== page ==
An Oxford City Election in 1687 as depicted by Egbert Van Heemskerk
By HAROLD S. ROGERS
EARLY in January, 1938, during my mayoralty, Mr. W. T. Coxhill, the Clerk of Accounts at Brasenose College, drew my attention to a reproduction in the Illustrated London News of a picture by Egbert Van Heemskerk entitled ‘The Election in the Guildhall at Oxford’ and signed and dated 1687.
Dr. John Johnson, the University Printer, and Mr. Greening Lamborn offered some conjectures as to the scene represented and the identity of the building was established by Mr. E. E. Skuce, the City Librarian, who cited an illustration in Ingram’s Memorials of Oxford (1838) of the old Domus Conversorum which was known in the 17th century as the Guildhall.
A drawing, enlarged from Ingram’s small cut, now hangs in the Common Room of the Town Hall. This shows more clearly the transomed window which occurs on the left-hand side of the picture. The window appears to be of the late 16th or early 17th century in date and was probably inserted in the much older wall to light the upper end of the main chamber when it was taken into use for meetings of the Council.
In the centre of the end wall, as the photograph reveals, are two coats of arms-the royal arms and supporters of Queen Elizabeth above with the city arms and supporters below; the latter has the encircling ribbon, an augmentation granted in her reign, and is dated 1577. It is of interest to record that this achievement of the city arms is preserved in the Town Hall where it now hangs above the doorway leading to the magistrates’ room.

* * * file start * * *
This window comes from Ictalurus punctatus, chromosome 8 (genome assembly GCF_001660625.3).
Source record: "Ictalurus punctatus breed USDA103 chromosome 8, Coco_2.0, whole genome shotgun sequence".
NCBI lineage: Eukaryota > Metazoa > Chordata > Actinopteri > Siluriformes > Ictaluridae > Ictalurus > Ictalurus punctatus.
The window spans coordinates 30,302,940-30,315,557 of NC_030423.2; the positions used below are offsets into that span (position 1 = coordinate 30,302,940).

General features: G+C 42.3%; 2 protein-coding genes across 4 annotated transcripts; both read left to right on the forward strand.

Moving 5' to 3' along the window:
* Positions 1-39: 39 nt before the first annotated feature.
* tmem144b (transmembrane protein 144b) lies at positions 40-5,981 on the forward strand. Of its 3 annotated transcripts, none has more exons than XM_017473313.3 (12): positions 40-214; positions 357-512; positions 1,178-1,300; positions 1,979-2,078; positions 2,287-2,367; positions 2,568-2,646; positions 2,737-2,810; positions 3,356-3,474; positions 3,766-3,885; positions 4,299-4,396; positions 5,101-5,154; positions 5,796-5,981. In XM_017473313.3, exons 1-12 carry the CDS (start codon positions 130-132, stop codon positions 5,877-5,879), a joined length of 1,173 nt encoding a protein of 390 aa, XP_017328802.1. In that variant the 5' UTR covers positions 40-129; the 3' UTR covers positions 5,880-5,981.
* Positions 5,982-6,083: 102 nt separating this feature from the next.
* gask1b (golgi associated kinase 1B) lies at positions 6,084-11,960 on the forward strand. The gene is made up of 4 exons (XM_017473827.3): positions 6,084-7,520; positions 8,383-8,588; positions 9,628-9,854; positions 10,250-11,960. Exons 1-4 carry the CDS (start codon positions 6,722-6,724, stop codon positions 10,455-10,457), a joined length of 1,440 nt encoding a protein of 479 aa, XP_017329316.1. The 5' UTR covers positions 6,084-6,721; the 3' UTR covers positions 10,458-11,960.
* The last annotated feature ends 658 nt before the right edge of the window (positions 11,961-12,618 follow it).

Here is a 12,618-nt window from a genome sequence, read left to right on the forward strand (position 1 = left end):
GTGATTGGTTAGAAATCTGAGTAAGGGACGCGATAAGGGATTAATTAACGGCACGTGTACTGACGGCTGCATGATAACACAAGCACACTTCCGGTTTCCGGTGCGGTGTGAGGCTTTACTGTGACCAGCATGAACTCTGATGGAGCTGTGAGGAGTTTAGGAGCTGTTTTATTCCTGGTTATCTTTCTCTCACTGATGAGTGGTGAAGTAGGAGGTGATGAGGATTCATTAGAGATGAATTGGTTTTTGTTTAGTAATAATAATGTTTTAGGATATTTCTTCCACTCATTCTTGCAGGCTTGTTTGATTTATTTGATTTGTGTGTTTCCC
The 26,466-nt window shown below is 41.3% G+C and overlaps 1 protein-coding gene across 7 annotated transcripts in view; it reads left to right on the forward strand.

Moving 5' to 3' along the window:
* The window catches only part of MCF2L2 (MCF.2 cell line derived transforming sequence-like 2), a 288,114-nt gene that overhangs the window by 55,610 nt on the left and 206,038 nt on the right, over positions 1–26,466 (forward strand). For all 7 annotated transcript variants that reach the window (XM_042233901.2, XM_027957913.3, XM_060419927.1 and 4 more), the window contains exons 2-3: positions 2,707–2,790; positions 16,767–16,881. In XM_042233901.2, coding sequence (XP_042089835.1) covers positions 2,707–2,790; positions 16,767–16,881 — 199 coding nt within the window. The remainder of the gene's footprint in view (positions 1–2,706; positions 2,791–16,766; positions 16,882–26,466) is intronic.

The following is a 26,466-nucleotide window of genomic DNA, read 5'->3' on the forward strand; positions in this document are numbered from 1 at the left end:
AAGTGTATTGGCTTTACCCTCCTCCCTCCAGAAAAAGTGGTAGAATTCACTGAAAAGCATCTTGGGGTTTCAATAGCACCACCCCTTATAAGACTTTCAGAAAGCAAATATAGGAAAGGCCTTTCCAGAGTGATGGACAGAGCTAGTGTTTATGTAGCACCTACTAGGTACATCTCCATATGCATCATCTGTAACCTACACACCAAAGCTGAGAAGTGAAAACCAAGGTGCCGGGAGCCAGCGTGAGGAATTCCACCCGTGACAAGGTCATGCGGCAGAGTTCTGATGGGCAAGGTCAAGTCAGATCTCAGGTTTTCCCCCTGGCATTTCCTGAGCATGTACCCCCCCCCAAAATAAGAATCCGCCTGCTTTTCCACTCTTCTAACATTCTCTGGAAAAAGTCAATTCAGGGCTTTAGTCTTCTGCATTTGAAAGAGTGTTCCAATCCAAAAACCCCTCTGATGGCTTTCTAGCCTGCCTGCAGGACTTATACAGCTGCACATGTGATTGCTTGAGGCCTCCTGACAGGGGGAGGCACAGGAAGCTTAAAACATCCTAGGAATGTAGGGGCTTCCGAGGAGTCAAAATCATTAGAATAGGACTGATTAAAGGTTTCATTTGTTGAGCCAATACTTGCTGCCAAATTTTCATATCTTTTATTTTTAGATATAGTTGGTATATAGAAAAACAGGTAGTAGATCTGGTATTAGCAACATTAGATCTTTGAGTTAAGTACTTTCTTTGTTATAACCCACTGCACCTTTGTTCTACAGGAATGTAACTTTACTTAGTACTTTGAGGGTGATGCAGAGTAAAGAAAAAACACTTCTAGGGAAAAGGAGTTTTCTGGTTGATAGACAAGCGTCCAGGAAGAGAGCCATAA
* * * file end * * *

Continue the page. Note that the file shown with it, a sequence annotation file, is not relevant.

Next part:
Believing the picture to be of great local as well as of artistic interest I wrote to Messrs. Spink & Son, in whose galleries it was on view and, on learning the price, I communicated the facts to a few people in Oxford who, I thought, would be sympathetic and asked them to join with me in acquiring it for the City.
When the first half dozen replies had brought guarantees of more than half the purchase price, I felt justified in approaching the vendors, but, on writing to make an appointment to view the picture and arrange for its reservation, I was informed that it had been sold the same day that my letter had been written.